Massachusetts and Question 2: Should doctors be allowed to prescribe lethal doses?

Today citizens of the Commonwealth of Massachusetts will decide whether or not it should be legal for doctors to prescribe a lethal dose of medication for a patient with a terminal diagnosis who decides they want to end their own life.  It’s called the “Death With Dignity” Initiative, Question 2.  The legislation follows similar legislation in Oregon, Washington, and Montana and once again seeks to address a complex, emotionally charged, communication-resistant issue with the blunt instrument of legal policymaking.

I wish everyone could take a few deep breaths, actually sit down together, and finally talk about what’s really going on instead of skipping the discussion part and heading straight for the polls.


One of the biggest obstacles I see to this happening right now is the fact that most people simply don’t know enough about what dying entails to have a useful conversation.  The amount of misinformation out there is incredible…not to mention the levels of pure superstition still operating…and there’s almost no practical, nitty-gritty kind of educational outreach to counter it all with.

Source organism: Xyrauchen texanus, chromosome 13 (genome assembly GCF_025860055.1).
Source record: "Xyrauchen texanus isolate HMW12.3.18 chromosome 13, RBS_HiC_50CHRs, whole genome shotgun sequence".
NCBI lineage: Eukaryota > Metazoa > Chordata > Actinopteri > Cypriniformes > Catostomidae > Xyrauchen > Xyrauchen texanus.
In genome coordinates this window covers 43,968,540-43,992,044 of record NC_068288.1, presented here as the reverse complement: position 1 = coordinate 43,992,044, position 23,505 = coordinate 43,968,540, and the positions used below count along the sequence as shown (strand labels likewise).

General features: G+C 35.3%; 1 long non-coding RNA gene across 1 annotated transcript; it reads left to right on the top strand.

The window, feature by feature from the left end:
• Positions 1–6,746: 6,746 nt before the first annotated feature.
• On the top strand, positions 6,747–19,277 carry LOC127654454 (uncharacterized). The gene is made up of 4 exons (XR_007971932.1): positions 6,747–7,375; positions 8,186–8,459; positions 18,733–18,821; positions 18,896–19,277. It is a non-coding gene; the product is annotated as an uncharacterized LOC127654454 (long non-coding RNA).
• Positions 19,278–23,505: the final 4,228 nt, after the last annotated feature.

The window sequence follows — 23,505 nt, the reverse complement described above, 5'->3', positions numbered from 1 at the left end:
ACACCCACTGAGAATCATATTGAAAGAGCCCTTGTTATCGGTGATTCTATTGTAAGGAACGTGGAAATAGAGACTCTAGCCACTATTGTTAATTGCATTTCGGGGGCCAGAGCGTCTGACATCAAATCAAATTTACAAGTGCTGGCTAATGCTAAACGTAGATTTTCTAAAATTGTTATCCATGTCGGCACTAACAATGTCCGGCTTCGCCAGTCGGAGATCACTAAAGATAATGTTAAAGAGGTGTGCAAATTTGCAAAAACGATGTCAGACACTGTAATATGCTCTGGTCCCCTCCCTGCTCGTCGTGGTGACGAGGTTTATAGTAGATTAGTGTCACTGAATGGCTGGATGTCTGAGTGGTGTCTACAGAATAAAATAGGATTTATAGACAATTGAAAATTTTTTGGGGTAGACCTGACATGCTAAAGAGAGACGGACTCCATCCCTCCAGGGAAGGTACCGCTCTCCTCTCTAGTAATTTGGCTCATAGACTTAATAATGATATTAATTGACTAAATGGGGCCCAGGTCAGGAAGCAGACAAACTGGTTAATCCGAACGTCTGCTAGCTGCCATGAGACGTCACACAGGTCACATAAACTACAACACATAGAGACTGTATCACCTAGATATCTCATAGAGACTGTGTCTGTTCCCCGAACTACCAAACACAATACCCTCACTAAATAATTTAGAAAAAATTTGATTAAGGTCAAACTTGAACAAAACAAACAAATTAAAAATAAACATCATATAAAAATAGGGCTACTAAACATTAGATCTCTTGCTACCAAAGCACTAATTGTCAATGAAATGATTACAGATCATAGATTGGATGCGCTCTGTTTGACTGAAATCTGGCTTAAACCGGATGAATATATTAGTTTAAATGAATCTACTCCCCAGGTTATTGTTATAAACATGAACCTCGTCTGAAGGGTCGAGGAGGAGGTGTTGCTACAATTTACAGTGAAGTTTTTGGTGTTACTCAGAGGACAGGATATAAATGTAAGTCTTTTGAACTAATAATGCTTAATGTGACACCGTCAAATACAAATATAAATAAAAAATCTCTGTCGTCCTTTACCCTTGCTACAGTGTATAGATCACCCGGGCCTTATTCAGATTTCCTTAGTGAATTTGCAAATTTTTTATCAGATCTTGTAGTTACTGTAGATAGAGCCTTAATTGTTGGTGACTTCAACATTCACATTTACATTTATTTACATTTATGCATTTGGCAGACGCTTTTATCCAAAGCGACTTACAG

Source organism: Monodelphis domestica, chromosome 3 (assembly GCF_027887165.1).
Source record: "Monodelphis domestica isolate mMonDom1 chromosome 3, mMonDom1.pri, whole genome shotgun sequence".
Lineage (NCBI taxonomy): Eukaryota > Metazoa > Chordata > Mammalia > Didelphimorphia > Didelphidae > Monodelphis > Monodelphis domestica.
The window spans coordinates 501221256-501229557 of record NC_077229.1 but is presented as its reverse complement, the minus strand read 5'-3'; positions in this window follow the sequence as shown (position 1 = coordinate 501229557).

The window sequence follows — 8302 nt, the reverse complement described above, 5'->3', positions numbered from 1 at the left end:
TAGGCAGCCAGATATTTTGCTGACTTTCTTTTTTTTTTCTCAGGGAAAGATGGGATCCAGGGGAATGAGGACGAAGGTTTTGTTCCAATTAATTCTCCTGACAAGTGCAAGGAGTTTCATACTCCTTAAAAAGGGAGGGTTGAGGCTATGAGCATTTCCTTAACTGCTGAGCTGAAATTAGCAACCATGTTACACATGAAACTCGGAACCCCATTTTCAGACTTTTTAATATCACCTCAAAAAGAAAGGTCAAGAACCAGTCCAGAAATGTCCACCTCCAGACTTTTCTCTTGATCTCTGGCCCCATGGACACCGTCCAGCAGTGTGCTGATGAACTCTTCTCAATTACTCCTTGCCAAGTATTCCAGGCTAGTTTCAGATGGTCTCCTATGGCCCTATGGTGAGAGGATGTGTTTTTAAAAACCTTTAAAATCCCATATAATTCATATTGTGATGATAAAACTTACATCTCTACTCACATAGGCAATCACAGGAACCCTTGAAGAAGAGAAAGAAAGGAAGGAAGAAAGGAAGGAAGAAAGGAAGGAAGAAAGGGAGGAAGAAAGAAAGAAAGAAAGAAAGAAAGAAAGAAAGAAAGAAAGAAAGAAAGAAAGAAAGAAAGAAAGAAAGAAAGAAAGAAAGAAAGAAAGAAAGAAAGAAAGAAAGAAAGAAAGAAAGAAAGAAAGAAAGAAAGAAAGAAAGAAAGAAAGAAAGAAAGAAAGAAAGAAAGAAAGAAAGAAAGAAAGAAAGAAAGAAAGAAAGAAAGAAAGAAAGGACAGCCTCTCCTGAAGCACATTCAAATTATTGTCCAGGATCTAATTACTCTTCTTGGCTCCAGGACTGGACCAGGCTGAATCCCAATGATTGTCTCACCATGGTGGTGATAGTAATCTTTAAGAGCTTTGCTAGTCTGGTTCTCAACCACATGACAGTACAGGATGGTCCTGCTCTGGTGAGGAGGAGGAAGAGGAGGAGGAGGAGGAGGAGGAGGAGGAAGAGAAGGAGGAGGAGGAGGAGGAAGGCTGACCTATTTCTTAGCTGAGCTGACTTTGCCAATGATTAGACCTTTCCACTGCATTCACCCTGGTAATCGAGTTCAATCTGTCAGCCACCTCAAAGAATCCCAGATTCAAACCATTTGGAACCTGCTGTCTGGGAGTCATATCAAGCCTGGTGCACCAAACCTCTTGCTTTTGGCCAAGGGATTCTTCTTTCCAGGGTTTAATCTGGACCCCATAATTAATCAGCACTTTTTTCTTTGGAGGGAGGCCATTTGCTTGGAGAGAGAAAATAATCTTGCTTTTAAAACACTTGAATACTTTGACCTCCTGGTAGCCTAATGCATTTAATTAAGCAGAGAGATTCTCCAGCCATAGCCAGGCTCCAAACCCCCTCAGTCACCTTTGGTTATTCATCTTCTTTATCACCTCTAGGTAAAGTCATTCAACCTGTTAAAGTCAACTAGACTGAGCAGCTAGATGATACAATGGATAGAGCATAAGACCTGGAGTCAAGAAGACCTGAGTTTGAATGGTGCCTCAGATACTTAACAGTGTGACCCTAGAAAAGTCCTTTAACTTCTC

Why?  Because most people don’t want to be educated about dying.  One of the oldest and most powerful superstitions around says that talking about dying is morbid and unhealthy at best and risky at worst, so for godsakes don’t do it yourself and definitely stay away from anyone else who’s talking about it.

Good luck trying to fill an About Dying classroom after that.

We’ve just battled through one of the variations on this superstition with my father-in-law, Mon Pere.  After years of no symptoms his cancer finally metastasized and started generating pain.  Lots and lots of pain.  Lots.  He was seeing three different doctors from three different offices with three different perspectives of what was going on, depending on their specialty.  In spite of the escalating urgency of the situation, it was often a week before any of them could see him after which they’d prescribe medications that were largely uncoordinated with no follow-up to make sure he was taking them correctly or that they were working.

Needless to say, none of this was getting his pain under control, but the meds were starting to have undesirable side-effects which made things even worse.  Mon Pere’s decline started to escalate and he was going downhill fast.  He’d wake up every morning and cry helplessly for hours, he couldn’t attend to a growing number of his own needs, and he was having some serious thoughts about suicide because, if his doctors couldn’t do anything, it was starting to look like death might be the only thing that would provide effective pain relief.